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Lower Cretaceous Transgressive Offshore Sandstone Bodies (Mulichinco Formation, Neuquén Basin, Argentina): Outcrop Analogues for Tide-Built Sand Ridges?

Schwarz, Ernesto *1
(1) Centro de Investigaciones Geologicas, Universidad Nacional de La Plata and CONICET, La Plata, Argentina.

This study integrates sedimentology, ichnology, taphonomy, and palaeoecology of Mulichinco Formation strata in central Neuquén Basin (Argentina) to describe and interpret sharp-based sandstone bodies developed in a ramp-type marine setting. These bodies are sandwiched between finer grained siliciclastics beneath and thin carbonates above. The underlying sediments comprise progradational successions (2-10 m thick) from offshore mudstones to offshore-transition muddy sandstones, occasionally grading into lower-shoreface sandstones. The surfaces capping the regressive siliciclastics are flat and regionally extensive, and are demarcated by skeletal concentrations and a Glossifungites Ichnofacies suite. They are also marked by cobble-size, sandstone rip-up clasts, with incrustations and borings. These surfaces are interpreted as composite discontinuities, cut during a relative sea-level fall and remodeled during initial transgression (SB/TRS). The overlying transgressive sandstone bodies are 3-7 m thick, > 4 km long and about three times longer than wider. They are composed of clean, fine- and very fine-grained sandstones with little lateral changes in grain-size. Cross-stratification and cross-lamination are common, typically with smaller-scale structures and finer grain size towards the top. Large-scale, low-angle (5-8°) inclined stratification is also common, deeping at ~ 30° with respect to body elongation and dominant currents. These sand bodies are interpreted as tide-built offshore sand ridges. Intense burrowing is typical at the top of each unit, suggesting an abandonment stage. Final deactivation favored colonization by epibenthic-dominated communities and the formation of condensed skeletal-rich limestones during the latest transgressive conditions. As partial reworking of pre-existing ridges occurred during this stage, the sandstone bodies are considered the remnants of the transgressive offshore accumulations.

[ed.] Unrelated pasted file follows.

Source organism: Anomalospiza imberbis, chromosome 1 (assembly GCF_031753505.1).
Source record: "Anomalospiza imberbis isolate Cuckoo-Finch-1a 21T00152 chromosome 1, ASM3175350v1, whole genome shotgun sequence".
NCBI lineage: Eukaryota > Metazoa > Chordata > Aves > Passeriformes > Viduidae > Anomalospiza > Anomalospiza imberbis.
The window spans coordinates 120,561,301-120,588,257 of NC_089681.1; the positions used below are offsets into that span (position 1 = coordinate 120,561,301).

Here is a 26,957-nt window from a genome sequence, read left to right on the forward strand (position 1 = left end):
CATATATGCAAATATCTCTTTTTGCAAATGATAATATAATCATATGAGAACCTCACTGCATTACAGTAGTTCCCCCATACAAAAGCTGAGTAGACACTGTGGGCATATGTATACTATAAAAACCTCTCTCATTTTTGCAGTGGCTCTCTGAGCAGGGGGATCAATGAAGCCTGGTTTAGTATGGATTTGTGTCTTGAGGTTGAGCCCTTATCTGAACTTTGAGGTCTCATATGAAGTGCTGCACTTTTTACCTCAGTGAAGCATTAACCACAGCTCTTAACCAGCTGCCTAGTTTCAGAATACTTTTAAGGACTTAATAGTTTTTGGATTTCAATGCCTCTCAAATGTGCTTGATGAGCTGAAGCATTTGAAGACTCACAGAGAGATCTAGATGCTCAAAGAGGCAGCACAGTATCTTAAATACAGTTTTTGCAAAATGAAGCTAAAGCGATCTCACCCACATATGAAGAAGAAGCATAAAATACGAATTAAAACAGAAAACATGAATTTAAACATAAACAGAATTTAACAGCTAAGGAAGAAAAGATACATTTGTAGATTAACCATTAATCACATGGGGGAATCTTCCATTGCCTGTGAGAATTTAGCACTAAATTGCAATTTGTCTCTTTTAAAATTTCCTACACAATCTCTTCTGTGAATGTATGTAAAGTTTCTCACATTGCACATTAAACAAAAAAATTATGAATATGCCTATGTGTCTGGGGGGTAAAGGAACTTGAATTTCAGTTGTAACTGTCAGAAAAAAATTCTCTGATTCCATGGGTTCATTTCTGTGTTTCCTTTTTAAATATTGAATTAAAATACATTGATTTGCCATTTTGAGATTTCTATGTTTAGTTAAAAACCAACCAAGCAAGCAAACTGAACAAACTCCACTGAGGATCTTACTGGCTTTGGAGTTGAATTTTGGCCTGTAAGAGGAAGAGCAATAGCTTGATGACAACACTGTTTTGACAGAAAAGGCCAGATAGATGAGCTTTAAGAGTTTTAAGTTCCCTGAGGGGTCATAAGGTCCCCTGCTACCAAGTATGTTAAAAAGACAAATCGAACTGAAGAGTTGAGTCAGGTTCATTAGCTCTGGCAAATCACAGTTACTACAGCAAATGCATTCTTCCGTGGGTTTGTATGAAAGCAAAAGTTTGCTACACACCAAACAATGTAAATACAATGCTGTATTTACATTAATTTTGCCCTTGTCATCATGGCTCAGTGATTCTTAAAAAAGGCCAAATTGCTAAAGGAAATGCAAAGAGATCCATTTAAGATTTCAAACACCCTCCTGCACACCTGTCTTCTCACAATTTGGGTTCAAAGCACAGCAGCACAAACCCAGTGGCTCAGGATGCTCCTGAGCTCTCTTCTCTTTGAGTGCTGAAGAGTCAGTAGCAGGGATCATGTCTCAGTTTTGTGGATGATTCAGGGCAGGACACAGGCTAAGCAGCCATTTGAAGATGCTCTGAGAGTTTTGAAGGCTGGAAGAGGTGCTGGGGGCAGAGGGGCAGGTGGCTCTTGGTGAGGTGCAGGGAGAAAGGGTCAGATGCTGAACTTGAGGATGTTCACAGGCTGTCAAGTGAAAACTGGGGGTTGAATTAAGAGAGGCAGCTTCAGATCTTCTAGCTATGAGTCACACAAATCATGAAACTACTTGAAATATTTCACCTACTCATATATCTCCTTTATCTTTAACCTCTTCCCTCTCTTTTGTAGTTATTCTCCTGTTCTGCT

The inferred tide-built offshore Mulichinco sandstone bodies have ~ 85% of net sand and they lack mud-prone facies. Their remaining volume is represented by non-reservoir cemented skeletal sandstones (sometimes occurring as internal inclined surfaces) that could produce reservoir compartmentalization. The lessons learned from these transgressive bodies could help recognizing similar units world-wide, as well as providing insights into characterization of reservoir analogues (e.g. Western Interior and offshore Java).


AAPG Search and Discovery Article #90142 © 2012 AAPG Annual Convention and Exhibition, April 22-25, 2012, Long Beach, California